Jack Cater had ample opportunity to exercise his pragmatism when he took the Job of first Commissioner of the Independent Commission Against Corruption. There were no models to copy, no experts to consult. He was starting ab initio, or, to put it in the vernacular, from scratch. At the time there were two widely held myths. One was that corruption was confined to a certain stratum of society. The other held that corruption was so woven into the very fabric of our society that it could not be removed without irreparable damage to the tapestry. Both views indicated that any action that was to be taken should be low key. The consequences of ineffective action on the credibility of the Government was apparent to Jack Cater and he proceeded to explode both myths. The Commission was organized along three lines for the detection, punishment and prevention of corruption. He acted vigorously with his usual enthusiasm for work and doing things; for Jack Cater has been a doer all his life - 'let me be the one, to do what has to be done' may well be his motto. In the process he lost quite a few friends and exposed his family to a considerable amount of unpleasantness. However, he gained new friends in all walks of life and won the respect and gratitude of the honest majority for helping to restore dignity to our daily life.

To the best of my knowledge, Jack Cater has not taken a formal course in social science or social work. His learning has come from walking, working and thinking. He is equally at ease walking through the marketplace as ambling through the corridors of power. For thirty-six years his walks have taken him all over urban and suburban Hong Kong, and it is there that he has met and conversed with the people who have made Hong Kong what it is today. What he saw and heard stimulated a receptive mind to thoughts and actions which have benefited the whole community. We can say with pride that Jack Cater was 'educated in Hong Kong'.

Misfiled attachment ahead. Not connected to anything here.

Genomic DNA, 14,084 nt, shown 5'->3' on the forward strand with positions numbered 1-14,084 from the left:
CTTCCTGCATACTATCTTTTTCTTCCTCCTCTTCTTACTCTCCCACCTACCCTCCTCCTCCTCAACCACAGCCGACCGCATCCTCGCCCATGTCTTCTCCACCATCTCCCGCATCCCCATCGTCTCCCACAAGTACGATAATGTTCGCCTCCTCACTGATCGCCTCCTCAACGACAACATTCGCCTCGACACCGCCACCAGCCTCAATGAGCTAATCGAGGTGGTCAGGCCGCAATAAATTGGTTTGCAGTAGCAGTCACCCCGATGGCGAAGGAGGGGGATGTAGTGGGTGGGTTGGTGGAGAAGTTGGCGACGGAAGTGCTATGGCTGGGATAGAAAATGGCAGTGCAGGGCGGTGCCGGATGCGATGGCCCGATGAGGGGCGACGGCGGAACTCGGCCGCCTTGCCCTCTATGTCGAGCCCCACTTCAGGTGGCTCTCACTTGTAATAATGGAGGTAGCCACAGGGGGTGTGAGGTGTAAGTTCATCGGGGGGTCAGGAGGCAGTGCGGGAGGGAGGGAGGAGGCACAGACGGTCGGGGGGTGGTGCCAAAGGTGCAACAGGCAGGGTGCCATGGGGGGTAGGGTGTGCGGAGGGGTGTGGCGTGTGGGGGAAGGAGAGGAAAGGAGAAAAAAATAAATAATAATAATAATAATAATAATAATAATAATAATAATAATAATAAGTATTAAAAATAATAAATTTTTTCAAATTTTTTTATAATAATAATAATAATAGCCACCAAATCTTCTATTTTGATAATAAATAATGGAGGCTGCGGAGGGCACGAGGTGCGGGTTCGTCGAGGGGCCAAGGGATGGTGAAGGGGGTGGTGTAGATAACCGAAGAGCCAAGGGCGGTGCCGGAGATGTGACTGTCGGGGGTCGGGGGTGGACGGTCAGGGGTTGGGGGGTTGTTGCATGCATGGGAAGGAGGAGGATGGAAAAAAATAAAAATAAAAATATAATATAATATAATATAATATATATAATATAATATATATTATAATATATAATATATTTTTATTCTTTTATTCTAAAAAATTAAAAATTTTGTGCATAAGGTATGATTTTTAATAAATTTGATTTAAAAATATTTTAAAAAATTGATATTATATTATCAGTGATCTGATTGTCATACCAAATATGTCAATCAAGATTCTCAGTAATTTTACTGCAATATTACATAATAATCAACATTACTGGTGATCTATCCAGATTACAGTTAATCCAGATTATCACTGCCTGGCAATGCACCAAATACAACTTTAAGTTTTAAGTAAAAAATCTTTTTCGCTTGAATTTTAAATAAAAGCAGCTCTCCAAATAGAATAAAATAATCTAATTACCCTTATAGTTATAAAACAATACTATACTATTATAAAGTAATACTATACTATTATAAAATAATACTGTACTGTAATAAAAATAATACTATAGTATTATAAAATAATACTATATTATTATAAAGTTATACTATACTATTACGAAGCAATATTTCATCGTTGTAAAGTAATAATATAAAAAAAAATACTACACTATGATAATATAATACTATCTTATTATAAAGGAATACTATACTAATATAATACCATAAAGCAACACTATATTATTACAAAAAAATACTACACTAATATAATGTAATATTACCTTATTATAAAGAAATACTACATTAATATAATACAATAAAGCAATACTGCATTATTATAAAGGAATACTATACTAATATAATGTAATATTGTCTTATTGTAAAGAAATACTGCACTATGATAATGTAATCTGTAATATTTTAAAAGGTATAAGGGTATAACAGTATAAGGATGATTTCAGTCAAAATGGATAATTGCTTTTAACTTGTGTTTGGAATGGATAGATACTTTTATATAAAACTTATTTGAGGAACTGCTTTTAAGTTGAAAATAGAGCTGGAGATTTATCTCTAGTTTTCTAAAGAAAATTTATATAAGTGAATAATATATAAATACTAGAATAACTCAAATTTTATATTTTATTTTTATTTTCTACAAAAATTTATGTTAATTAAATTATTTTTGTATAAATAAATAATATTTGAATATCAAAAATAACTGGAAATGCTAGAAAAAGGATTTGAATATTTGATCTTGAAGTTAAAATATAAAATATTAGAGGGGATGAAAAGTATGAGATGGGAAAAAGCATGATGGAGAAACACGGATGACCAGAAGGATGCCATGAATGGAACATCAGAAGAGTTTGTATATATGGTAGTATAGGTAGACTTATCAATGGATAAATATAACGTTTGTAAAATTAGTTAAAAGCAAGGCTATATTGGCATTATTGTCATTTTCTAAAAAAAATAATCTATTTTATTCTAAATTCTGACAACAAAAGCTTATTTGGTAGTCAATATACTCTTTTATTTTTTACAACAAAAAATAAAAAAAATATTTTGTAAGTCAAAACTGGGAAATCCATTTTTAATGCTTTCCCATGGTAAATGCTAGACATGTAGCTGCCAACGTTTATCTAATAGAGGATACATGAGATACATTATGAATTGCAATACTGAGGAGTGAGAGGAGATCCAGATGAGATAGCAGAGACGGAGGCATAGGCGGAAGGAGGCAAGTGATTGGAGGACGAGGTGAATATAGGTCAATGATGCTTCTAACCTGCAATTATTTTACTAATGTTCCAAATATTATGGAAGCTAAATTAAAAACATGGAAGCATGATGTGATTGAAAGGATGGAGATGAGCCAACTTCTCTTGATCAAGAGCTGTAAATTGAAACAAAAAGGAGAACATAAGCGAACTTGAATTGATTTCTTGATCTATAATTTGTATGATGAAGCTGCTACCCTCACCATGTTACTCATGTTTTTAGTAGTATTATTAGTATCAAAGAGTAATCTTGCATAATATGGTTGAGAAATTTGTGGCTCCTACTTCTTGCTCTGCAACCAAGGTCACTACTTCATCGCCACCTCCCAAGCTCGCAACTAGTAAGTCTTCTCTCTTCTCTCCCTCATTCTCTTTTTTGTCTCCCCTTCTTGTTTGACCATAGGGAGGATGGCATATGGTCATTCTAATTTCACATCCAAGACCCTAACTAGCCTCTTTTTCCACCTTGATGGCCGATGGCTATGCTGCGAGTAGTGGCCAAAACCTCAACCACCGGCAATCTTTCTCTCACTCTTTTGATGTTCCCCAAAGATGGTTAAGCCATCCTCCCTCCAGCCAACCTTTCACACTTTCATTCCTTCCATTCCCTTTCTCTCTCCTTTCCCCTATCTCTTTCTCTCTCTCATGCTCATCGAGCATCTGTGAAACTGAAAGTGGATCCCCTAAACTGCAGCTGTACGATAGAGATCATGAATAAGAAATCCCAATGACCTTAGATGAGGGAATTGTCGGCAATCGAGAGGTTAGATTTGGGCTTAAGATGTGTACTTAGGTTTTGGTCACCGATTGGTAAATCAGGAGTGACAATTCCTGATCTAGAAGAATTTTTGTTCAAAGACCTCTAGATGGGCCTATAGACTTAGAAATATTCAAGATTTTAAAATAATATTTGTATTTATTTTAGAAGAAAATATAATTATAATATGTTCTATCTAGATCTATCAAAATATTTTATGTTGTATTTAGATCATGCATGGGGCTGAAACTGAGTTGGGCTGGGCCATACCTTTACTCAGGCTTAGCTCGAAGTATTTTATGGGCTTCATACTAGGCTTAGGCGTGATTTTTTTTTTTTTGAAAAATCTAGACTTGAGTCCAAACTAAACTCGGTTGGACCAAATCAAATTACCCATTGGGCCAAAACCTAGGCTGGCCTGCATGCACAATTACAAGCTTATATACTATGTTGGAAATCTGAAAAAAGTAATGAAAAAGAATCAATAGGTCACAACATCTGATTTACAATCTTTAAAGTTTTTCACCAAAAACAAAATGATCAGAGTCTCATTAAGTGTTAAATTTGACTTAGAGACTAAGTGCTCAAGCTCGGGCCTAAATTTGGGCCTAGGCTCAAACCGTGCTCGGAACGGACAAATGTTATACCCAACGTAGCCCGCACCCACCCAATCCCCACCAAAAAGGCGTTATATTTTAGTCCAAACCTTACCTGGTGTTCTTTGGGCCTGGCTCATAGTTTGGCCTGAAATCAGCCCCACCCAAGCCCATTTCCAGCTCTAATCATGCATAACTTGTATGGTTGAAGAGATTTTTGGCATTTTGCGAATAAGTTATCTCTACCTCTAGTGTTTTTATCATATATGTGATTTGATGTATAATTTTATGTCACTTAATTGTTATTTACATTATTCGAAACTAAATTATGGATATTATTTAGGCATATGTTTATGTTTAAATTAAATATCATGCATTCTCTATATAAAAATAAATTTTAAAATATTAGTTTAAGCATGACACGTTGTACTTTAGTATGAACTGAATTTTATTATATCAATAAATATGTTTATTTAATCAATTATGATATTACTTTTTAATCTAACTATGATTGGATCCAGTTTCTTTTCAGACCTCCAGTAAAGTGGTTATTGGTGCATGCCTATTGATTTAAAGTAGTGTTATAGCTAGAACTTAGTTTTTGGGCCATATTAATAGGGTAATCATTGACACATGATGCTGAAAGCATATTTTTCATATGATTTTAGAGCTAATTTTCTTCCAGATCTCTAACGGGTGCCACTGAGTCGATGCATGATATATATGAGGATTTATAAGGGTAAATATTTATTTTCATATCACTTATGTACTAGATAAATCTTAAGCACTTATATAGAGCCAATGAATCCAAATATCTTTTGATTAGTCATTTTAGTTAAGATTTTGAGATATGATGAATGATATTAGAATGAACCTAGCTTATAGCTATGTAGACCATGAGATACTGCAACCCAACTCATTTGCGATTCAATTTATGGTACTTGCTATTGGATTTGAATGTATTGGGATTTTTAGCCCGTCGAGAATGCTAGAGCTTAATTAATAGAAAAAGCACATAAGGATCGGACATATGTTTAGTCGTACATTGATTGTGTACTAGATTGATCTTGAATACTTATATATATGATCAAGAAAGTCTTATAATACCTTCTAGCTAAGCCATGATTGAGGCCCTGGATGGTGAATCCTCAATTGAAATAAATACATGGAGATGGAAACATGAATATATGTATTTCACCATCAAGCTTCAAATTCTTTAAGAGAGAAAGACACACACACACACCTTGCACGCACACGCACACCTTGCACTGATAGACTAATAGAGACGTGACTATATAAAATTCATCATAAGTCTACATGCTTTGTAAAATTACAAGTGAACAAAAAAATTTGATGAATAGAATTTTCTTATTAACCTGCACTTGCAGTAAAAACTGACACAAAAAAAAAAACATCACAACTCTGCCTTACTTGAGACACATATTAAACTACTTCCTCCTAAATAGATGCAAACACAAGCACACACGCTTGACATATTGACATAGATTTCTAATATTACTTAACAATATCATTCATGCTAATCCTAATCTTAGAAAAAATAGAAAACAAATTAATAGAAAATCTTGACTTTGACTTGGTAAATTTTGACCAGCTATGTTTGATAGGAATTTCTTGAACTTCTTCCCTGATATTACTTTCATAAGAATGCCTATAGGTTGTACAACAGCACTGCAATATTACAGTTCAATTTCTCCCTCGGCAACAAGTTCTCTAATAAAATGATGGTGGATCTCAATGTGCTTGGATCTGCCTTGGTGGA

Mr. Chancellor, for his services to the community Jack Cater has been honoured by Her Majesty with the M.B.E. in 1956, the C.B.E. in 1973 and the K.B.E. in 1979. Upon the eve of his retirement from the post of Chief Secretary to become our Commissioner in London, he was praised by a leading English language newspaper for helping, together with your Excellency, to preserve the humanity of a bureaucratic government. There are many who would regard this as the ultimate accolade for a member of the civil service. For being a social scientist of the highest order, the University likewise wishes to honour him and I request your Excellency to confer upon Jack Cater the degree of Doctor of Social Sciences, honoris causa.